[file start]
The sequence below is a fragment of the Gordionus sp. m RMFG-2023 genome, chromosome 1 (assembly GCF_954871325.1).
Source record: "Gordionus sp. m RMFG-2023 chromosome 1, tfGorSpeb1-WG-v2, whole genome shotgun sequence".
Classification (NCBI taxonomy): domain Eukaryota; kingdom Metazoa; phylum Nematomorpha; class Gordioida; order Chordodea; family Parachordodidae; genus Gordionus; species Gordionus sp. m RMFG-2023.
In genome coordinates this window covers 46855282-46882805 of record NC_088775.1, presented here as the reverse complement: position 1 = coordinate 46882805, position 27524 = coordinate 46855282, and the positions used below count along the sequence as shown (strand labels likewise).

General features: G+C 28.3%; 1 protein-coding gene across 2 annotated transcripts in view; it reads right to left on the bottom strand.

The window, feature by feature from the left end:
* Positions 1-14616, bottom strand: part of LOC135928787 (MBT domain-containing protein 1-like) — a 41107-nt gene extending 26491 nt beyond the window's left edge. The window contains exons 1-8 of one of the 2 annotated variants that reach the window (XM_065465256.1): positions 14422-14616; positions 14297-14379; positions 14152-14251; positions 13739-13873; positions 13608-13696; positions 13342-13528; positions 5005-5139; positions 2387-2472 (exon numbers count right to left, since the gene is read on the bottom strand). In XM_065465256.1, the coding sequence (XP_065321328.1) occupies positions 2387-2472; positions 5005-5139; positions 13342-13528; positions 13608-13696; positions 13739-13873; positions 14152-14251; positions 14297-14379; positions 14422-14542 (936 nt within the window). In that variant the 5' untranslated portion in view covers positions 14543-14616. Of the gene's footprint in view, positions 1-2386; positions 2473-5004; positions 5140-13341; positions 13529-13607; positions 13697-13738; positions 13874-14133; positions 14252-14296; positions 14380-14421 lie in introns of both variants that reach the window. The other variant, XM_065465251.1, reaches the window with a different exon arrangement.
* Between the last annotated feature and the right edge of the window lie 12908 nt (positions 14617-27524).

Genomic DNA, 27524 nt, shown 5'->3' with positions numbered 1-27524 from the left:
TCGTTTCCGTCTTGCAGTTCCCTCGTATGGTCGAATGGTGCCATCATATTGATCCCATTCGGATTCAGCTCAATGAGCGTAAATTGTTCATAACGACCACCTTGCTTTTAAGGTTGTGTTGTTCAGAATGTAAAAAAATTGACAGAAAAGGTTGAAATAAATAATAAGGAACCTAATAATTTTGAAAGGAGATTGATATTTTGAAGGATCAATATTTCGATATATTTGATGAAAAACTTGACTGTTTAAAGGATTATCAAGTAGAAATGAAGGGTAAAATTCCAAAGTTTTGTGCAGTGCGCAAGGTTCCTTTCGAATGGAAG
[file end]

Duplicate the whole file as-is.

The sequence below is a fragment of the Gordionus sp. m RMFG-2023 genome, chromosome 1 (assembly GCF_954871325.1).
Source record: "Gordionus sp. m RMFG-2023 chromosome 1, tfGorSpeb1-WG-v2, whole genome shotgun sequence".
Classification (NCBI taxonomy): domain Eukaryota; kingdom Metazoa; phylum Nematomorpha; class Gordioida; order Chordodea; family Parachordodidae; genus Gordionus; species Gordionus sp. m RMFG-2023.
In genome coordinates this window covers 46855282-46882805 of record NC_088775.1, presented here as the reverse complement: position 1 = coordinate 46882805, position 27524 = coordinate 46855282, and the positions used below count along the sequence as shown (strand labels likewise).

General features: G+C 28.3%; 1 protein-coding gene across 2 annotated transcripts in view; it reads right to left on the bottom strand.

The window, feature by feature from the left end:
* Positions 1-14616, bottom strand: part of LOC135928787 (MBT domain-containing protein 1-like) — a 41107-nt gene extending 26491 nt beyond the window's left edge. The window contains exons 1-8 of one of the 2 annotated variants that reach the window (XM_065465256.1): positions 14422-14616; positions 14297-14379; positions 14152-14251; positions 13739-13873; positions 13608-13696; positions 13342-13528; positions 5005-5139; positions 2387-2472 (exon numbers count right to left, since the gene is read on the bottom strand). In XM_065465256.1, the coding sequence (XP_065321328.1) occupies positions 2387-2472; positions 5005-5139; positions 13342-13528; positions 13608-13696; positions 13739-13873; positions 14152-14251; positions 14297-14379; positions 14422-14542 (936 nt within the window). In that variant the 5' untranslated portion in view covers positions 14543-14616. Of the gene's footprint in view, positions 1-2386; positions 2473-5004; positions 5140-13341; positions 13529-13607; positions 13697-13738; positions 13874-14133; positions 14252-14296; positions 14380-14421 lie in introns of both variants that reach the window. The other variant, XM_065465251.1, reaches the window with a different exon arrangement.
* Between the last annotated feature and the right edge of the window lie 12908 nt (positions 14617-27524).

Genomic DNA, 27524 nt, shown 5'->3' with positions numbered 1-27524 from the left:
TCGTTTCCGTCTTGCAGTTCCCTCGTATGGTCGAATGGTGCCATCATATTGATCCCATTCGGATTCAGCTCAATGAGCGTAAATTGTTCATAACGACCACCTTGCTTTTAAGGTTGTGTTGTTCAGAATGTAAAAAAATTGACAGAAAAGGTTGAAATAAATAATAAGGAACCTAATAATTTTGAAAGGAGATTGATATTTTGAAGGATCAATATTTCGATATATTTGATGAAAAACTTGACTGTTTAAAGGATTATCAAGTAGAAATGAAGGGTAAAATTCCAAAGTTTTGTGCAGTGCGCAAGGTTCCTTTCGAATGGAAG